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Django 1.4 offers several ways to maintain django sessions :

My viewpoint on using :

i) cache only : Not preferable, users sessions may get purged out of memcache.

ii) Db + cache (cached_db): Preferable , simple and secure solution.

iii) Signed cookie sessions : Preferable, no database hit .

Assuming that the session data is very small i.e. no problem in storing it in cookie. Is there any performance benefit of using signed cookie over a database + memcache driven session engine ? As for N concurrent new users, there would be order of N database hits saved. This will reduce total queries that the database server has to handle per unit time.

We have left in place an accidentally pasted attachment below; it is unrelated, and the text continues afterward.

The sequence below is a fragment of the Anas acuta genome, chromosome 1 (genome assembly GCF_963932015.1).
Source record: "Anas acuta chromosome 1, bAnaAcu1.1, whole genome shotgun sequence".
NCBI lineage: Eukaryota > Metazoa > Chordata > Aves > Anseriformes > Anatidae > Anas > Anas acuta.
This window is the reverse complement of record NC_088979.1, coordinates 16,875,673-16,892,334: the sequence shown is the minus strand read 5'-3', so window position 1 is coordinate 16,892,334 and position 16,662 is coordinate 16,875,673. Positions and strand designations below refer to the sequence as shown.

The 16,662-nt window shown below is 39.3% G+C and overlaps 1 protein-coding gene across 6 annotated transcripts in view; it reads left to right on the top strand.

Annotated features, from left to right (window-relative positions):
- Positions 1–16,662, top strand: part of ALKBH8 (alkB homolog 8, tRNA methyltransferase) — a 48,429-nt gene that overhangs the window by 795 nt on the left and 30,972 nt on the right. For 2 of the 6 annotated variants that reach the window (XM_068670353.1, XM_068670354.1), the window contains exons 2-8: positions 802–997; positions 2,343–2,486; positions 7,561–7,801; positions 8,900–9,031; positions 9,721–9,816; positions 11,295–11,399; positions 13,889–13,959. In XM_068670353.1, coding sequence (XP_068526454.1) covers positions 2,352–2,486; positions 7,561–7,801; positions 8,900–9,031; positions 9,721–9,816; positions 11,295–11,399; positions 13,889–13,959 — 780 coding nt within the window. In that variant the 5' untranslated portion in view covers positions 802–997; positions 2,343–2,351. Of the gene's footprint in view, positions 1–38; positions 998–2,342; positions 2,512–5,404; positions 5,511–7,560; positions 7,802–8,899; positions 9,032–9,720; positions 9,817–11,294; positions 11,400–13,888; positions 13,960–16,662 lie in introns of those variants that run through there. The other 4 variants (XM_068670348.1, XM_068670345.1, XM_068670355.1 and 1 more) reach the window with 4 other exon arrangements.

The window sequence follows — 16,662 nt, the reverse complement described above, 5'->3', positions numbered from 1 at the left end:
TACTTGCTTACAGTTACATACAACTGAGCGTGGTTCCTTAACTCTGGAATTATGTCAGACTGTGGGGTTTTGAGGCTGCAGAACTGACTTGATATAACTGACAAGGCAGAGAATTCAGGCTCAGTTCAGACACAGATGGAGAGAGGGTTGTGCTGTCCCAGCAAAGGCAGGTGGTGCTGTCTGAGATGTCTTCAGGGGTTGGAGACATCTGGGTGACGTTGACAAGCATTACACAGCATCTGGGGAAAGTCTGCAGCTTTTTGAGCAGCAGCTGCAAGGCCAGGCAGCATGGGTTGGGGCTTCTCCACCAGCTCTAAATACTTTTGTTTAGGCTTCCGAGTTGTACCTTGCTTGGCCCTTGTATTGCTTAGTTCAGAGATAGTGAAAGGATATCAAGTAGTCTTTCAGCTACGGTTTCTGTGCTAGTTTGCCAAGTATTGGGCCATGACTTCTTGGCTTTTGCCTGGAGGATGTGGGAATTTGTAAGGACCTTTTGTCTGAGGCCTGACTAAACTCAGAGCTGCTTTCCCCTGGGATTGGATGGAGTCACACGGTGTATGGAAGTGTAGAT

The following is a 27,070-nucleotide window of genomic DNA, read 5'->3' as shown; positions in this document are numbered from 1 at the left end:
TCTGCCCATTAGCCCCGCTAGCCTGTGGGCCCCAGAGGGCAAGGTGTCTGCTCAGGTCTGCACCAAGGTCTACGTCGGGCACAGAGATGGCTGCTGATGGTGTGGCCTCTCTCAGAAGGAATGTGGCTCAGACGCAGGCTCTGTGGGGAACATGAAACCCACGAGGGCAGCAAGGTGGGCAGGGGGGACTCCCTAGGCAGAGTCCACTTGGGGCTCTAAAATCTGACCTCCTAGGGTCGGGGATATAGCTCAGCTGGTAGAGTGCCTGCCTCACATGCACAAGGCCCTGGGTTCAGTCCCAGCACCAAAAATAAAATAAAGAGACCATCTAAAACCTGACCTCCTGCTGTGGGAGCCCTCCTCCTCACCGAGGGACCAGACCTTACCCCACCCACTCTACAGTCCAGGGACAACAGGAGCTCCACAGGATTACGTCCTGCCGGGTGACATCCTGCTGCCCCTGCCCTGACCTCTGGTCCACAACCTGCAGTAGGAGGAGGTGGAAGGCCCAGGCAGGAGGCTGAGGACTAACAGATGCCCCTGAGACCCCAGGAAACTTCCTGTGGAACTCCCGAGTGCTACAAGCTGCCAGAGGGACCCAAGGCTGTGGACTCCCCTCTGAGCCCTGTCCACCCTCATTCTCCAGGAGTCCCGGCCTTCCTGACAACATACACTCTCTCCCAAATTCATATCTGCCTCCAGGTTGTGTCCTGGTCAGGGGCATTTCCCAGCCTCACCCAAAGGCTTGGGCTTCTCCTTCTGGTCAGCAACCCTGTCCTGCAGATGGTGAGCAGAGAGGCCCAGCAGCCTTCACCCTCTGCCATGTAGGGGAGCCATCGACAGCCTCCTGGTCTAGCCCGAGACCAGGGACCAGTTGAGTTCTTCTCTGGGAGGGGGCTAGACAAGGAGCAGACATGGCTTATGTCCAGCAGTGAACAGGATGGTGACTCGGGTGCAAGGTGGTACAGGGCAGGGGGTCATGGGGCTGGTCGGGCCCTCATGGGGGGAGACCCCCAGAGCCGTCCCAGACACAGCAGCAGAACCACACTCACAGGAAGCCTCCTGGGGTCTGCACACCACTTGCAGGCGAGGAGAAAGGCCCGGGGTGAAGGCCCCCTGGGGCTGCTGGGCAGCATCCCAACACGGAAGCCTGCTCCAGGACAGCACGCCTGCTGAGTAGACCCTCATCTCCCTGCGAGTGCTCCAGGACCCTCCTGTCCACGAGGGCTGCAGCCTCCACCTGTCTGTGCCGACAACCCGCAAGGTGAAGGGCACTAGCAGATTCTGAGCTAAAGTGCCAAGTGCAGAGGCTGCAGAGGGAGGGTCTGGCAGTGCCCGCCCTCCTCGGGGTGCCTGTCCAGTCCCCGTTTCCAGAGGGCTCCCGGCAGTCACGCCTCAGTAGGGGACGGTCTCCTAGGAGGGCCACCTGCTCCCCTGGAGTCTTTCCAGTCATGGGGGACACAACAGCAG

UPDATE : We found redis or aerospike as really robust and high throughput session backends for django. Earlier we used redis, now we are using aerospike .

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1 Answer 1

up vote 3 down vote accepted

You must be able to handle N concurrent queries (N - concurrent new users).

You see the difference at a very large scale only. You must be pessimist (server is down, bad buckup, amazon bancrupcy ) and your database must be able to handle all users in rush hours.

  • 10 000 000 users with cookie session will cost you 0$ extra, problems with iframes and mobiles
  • 10 000 000 users with cache session will cost you hundreds or less than hundred of dollars daily, lost sessions in case of restart
  • 10 000 000 users with cache_db session will cost you thousands of dollars daily (any persistent storage able to handle 1 000 000 hits in one time, 10% of users)

I use redis backend (periodic save to disk) with the possibility of switching to a cluster of memcached services.

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